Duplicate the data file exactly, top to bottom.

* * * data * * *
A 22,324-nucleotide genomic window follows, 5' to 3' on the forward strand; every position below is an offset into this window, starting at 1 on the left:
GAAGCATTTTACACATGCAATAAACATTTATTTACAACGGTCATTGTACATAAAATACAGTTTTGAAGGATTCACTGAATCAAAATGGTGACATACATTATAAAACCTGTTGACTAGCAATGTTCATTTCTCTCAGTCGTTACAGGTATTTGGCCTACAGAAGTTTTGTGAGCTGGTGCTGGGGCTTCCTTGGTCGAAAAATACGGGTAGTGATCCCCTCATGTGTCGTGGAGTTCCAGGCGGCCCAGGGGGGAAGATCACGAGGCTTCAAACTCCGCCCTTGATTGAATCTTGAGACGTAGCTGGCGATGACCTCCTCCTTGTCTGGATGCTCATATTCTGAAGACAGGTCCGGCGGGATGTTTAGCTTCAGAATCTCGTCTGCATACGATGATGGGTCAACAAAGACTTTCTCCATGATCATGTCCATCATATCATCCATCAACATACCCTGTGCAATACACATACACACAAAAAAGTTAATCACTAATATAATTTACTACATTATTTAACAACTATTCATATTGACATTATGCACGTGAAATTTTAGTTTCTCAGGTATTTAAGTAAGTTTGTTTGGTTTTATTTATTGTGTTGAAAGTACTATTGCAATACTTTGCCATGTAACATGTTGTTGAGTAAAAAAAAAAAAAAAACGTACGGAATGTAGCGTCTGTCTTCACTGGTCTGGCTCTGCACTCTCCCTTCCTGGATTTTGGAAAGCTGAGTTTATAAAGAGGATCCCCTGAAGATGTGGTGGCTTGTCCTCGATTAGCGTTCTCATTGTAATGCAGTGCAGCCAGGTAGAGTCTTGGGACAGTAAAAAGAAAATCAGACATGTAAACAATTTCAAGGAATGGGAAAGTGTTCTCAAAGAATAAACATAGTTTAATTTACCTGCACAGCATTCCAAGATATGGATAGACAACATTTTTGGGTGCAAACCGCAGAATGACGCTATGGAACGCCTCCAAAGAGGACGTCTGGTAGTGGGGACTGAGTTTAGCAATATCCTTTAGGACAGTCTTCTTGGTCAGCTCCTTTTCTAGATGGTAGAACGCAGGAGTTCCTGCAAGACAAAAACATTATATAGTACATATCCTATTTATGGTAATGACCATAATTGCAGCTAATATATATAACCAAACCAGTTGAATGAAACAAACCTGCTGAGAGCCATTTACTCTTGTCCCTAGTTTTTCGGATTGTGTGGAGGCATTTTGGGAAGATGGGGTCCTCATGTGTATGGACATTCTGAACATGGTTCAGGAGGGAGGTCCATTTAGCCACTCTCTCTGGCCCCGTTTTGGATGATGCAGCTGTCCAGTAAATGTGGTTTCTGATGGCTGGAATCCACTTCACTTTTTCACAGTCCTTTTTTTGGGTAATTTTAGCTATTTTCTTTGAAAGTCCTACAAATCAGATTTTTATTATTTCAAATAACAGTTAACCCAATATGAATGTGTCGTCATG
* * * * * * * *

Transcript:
A 22,324-nucleotide genomic window follows, 5' to 3' on the forward strand; every position below is an offset into this window, starting at 1 on the left:
GAAGCATTTTACACATGCAATAAACATTTATTTACAACGGTCATTGTACATAAAATACAGTTTTGAAGGATTCACTGAATCAAAATGGTGACATACATTATAAAACCTGTTGACTAGCAATGTTCATTTCTCTCAGTCGTTACAGGTATTTGGCCTACAGAAGTTTTGTGAGCTGGTGCTGGGGCTTCCTTGGTCGAAAAATACGGGTAGTGATCCCCTCATGTGTCGTGGAGTTCCAGGCGGCCCAGGGGGGAAGATCACGAGGCTTCAAACTCCGCCCTTGATTGAATCTTGAGACGTAGCTGGCGATGACCTCCTCCTTGTCTGGATGCTCATATTCTGAAGACAGGTCCGGCGGGATGTTTAGCTTCAGAATCTCGTCTGCATACGATGATGGGTCAACAAAGACTTTCTCCATGATCATGTCCATCATATCATCCATCAACATACCCTGTGCAATACACATACACACAAAAAAGTTAATCACTAATATAATTTACTACATTATTTAACAACTATTCATATTGACATTATGCACGTGAAATTTTAGTTTCTCAGGTATTTAAGTAAGTTTGTTTGGTTTTATTTATTGTGTTGAAAGTACTATTGCAATACTTTGCCATGTAACATGTTGTTGAGTAAAAAAAAAAAAAAAACGTACGGAATGTAGCGTCTGTCTTCACTGGTCTGGCTCTGCACTCTCCCTTCCTGGATTTTGGAAAGCTGAGTTTATAAAGAGGATCCCCTGAAGATGTGGTGGCTTGTCCTCGATTAGCGTTCTCATTGTAATGCAGTGCAGCCAGGTAGAGTCTTGGGACAGTAAAAAGAAAATCAGACATGTAAACAATTTCAAGGAATGGGAAAGTGTTCTCAAAGAATAAACATAGTTTAATTTACCTGCACAGCATTCCAAGATATGGATAGACAACATTTTTGGGTGCAAACCGCAGAATGACGCTATGGAACGCCTCCAAAGAGGACGTCTGGTAGTGGGGACTGAGTTTAGCAATATCCTTTAGGACAGTCTTCTTGGTCAGCTCCTTTTCTAGATGGTAGAACGCAGGAGTTCCTGCAAGACAAAAACATTATATAGTACATATCCTATTTATGGTAATGACCATAATTGCAGCTAATATATATAACCAAACCAGTTGAATGAAACAAACCTGCTGAGAGCCATTTACTCTTGTCCCTAGTTTTTCGGATTGTGTGGAGGCATTTTGGGAAGATGGGGTCCTCATGTGTATGGACATTCTGAACATGGTTCAGGAGGGAGGTCCATTTAGCCACTCTCTCTGGCCCCGTTTTGGATGATGCAGCTGTCCAGTAAATGTGGTTTCTGATGGCTGGAATCCACTTCACTTTTTCACAGTCCTTTTTTTGGGTAATTTTAGCTATTTTCTTTGAAAGTCCTACAAATCAGATTTTTATTATTTCAAATAACAGTTAACCCAATATGAATGTGTCGTCATG